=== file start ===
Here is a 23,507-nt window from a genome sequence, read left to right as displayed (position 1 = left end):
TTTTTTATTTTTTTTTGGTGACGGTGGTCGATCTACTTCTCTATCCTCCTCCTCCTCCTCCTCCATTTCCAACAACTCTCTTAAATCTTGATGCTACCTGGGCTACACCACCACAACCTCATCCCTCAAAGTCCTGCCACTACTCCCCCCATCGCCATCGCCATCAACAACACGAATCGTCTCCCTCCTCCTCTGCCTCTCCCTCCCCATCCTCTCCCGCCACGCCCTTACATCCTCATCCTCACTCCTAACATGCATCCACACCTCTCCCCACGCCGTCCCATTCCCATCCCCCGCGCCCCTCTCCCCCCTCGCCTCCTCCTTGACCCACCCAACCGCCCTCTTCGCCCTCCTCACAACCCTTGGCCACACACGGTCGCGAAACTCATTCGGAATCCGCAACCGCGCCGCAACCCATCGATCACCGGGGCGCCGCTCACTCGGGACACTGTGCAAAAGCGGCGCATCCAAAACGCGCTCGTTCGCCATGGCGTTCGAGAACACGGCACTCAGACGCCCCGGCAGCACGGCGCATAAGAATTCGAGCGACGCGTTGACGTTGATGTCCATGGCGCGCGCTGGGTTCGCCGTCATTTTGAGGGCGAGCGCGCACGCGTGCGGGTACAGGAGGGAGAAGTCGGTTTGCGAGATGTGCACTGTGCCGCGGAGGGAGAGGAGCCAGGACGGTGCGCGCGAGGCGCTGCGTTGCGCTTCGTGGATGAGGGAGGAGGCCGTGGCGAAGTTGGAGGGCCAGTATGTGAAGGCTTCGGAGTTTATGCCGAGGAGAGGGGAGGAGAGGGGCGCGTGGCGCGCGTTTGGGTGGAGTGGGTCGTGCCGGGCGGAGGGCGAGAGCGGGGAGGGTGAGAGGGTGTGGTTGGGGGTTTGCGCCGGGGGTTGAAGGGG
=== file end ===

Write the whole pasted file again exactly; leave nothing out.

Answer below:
Here is a 23,507-nt window from a genome sequence, read left to right as displayed (position 1 = left end):
TTTTTTATTTTTTTTTGGTGACGGTGGTCGATCTACTTCTCTATCCTCCTCCTCCTCCTCCTCCATTTCCAACAACTCTCTTAAATCTTGATGCTACCTGGGCTACACCACCACAACCTCATCCCTCAAAGTCCTGCCACTACTCCCCCCATCGCCATCGCCATCAACAACACGAATCGTCTCCCTCCTCCTCTGCCTCTCCCTCCCCATCCTCTCCCGCCACGCCCTTACATCCTCATCCTCACTCCTAACATGCATCCACACCTCTCCCCACGCCGTCCCATTCCCATCCCCCGCGCCCCTCTCCCCCCTCGCCTCCTCCTTGACCCACCCAACCGCCCTCTTCGCCCTCCTCACAACCCTTGGCCACACACGGTCGCGAAACTCATTCGGAATCCGCAACCGCGCCGCAACCCATCGATCACCGGGGCGCCGCTCACTCGGGACACTGTGCAAAAGCGGCGCATCCAAAACGCGCTCGTTCGCCATGGCGTTCGAGAACACGGCACTCAGACGCCCCGGCAGCACGGCGCATAAGAATTCGAGCGACGCGTTGACGTTGATGTCCATGGCGCGCGCTGGGTTCGCCGTCATTTTGAGGGCGAGCGCGCACGCGTGCGGGTACAGGAGGGAGAAGTCGGTTTGCGAGATGTGCACTGTGCCGCGGAGGGAGAGGAGCCAGGACGGTGCGCGCGAGGCGCTGCGTTGCGCTTCGTGGATGAGGGAGGAGGCCGTGGCGAAGTTGGAGGGCCAGTATGTGAAGGCTTCGGAGTTTATGCCGAGGAGAGGGGAGGAGAGGGGCGCGTGGCGCGCGTTTGGGTGGAGTGGGTCGTGCCGGGCGGAGGGCGAGAGCGGGGAGGGTGAGAGGGTGTGGTTGGGGGTTTGCGCCGGGGGTTGAAGGGG